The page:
A Calling to Help Evolve the New Human

As a start to our conversation, I express my curiosity about what might have been some of the threads in Linda’s earlier development and professional experiences that have lead her to shift her work to include the study of the brain – including her particular orientation, interpersonal neurobiology – and why it’s so significant at this time. She shares an intimate story of experiencing a profound shift during a workshop when an acute awareness of self-love, love for all, and an overwhelming sense of participating fully in life struck her. It was such an epiphany that she knew in that moment she wanted to dedicate her life to helping others find that inner spirit. A guiding vision for her own life to live in this place of deep connection to her unconditioned self was established. Over time she has come to bring her work to help create the new human, as she coins it.

Who is this New Human?

The new human has evolved to show characteristics such as kindness, compassion, love. The new human is connected spiritually to herself and others. She experiences the joys of silence; feels safe and whole; is trusting, aware and values the importance of choosing.  She knows the power of her new brain to help her choose her life.New human - women contemplating on cliff

The New World

What’s so simple yet so significant about Lynda’s message is that it’s not enough to be an individual to have made the choice about living life as a new human and being fully present to life. What is even more uplifting is people taking their new awareness and choosing to be together, to collaborate and co-create the new world. This shift is one from just needing to survive to flourishing.  An understanding how our brain, mind and relationships can be differentiated and integrated to develop this new human is what will bring on the new world, where we will flourish.

From Fear to Freedom

On Lynda’s website you can learn a lot about her perspective on making the transition from fear to freedom. It’s been told many times that fear is the driver of the instinctive old brain which is located low in the back of skull and the emotional /social brain, the limbic located in the the mid-brain. The new brainlocated in the front of the skull, the neocortex is there, in conjunction with the mind and relationships to help us evolve ourselves and support others to do the same in a collaborative way. We can make this a shift becausewe now have the capacity to pause, reflect and choose. We can be free.  When we know we can choose, we use our whole brain capacity, and our whole self, transitioning through the emotions of fear to to integrating the front part of the brain with awareness of being able to make different choices.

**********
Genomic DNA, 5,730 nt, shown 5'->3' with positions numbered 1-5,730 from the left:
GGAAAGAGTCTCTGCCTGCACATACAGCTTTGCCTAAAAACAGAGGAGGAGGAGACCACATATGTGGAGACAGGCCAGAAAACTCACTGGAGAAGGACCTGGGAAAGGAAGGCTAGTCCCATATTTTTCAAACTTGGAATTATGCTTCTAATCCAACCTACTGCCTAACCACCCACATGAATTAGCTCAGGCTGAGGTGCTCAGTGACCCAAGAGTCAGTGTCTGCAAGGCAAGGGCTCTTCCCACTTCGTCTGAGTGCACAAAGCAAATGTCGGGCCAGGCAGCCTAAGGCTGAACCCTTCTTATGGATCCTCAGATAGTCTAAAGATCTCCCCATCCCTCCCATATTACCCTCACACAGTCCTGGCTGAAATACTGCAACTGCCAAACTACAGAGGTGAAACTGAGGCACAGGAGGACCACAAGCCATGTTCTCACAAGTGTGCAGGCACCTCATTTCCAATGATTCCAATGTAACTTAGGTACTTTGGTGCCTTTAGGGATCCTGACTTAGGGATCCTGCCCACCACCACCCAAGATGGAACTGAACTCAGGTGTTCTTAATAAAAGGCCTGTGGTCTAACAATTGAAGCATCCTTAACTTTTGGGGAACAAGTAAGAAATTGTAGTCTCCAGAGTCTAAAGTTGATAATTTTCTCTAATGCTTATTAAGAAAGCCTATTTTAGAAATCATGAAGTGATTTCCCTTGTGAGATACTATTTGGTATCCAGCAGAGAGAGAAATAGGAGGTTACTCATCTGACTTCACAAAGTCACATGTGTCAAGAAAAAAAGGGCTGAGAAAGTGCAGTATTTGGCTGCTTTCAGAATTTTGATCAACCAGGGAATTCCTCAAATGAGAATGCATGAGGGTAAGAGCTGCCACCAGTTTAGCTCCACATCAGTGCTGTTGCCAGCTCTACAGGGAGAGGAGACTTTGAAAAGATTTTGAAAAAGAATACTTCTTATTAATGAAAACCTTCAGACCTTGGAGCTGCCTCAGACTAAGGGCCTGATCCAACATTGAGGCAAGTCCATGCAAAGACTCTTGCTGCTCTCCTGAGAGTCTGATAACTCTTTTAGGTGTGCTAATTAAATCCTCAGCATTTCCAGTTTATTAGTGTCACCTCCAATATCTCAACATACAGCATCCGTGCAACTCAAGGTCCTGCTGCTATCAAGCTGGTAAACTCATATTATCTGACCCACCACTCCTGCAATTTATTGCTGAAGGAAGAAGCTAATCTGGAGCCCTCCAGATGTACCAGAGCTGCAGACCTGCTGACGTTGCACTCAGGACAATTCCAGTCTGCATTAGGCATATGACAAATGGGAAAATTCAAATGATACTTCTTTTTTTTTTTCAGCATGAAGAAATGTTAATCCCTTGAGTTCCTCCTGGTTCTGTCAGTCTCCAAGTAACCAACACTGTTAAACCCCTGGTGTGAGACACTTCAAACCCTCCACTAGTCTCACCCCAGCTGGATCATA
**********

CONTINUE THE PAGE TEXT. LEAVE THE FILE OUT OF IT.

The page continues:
Fear in our modern world is not provoked by the orange and black striped big cat in the jungle. It comes in the form of burnout, overload, stress, overwhelm, relationship breakdowns – we are back surviving as a way of living, instead of being aware of our how we have the brain, the body, mind and heart to truly flourish.

Transformational Moments Invite Us to Do the Work.

Opportunities that make us recognize what holds us back and keeps us small come in different ways. Being open to them is what creates the change. Transformational moments can drop into our laps AND we still have the do the work. As Lynda explains so clearly, that is the choice part. Seeing the opportunities in adversity is a choice.

When you choose to embrace life and accept all that comes as an opportunity, you are more open to co-create;  the universe steps in and you begin to see many synchronicities and serendipities.

Everything thing is an opportunity to grow – at all levels. When you collaborate with like-minded others, you begin to build a world that works for everyone and supports everyone.  The transformational change methodology of Appreciative Inquiry is one way to facilitate meaningful collaboration and co-creation.

Second Chance to Choose our Lives

Please listen in to Lynda as she shares with me the crux of her perspective, grounded in the new sciences. Namely, our new brain,  mind and relationship intelligence allow us to exercise our mindful self to stand in a different place from all the conditioning of our past. The new human recognizes that we can be free of that old, habitual response. We now have a second chance. Growing up, it’s likely we lost our connection with our innate self. We were dominated by what we were told we were and what the world is. Our evolved brain, mind and body allow all that’s within us to surface, so we can observe beliefs and thoughts with compassion and curiosity. We feel the emotions in our body, and with this elevated level of consciousness we are aware that we don’t have to identify with any of this old stuff. We are open to everything-within and without as we shift from avoidance to awareness.

Everything holds an Opportunity for Learning, Healing, Growing

I wanted to conclude these show notes with a quote that Lynda references in the show. It speaks to her message of the new human living into a new world:  To love the questions, to be curious and to live into both.  The point is to live everything.

“Be patient toward all that is unsolved in your heart and try to love the questions themselves, like locked rooms and like books that are now written in a very foreign tongue. Do not now seek the answers, which cannot be given you because you would not be able to live them. And the point is, to live everything. Live the questions now. Perhaps you will then gradually, without noticing it, live along some distant day into the answer.”

Maria Rainer Rilke, Letters to a Young Poet

How to Connect with Lynda

Lynda's website DrLyndaKlau.com

Lynda on Google+

Lynda on Facebook

Lynda on LinkedIn

Lynda on Twitter

Let's Stay Connected

It's always great to hear from you. Please connect with me to ask questions or leave comments about this episode or the podcast in general, and there are several good ways to do this: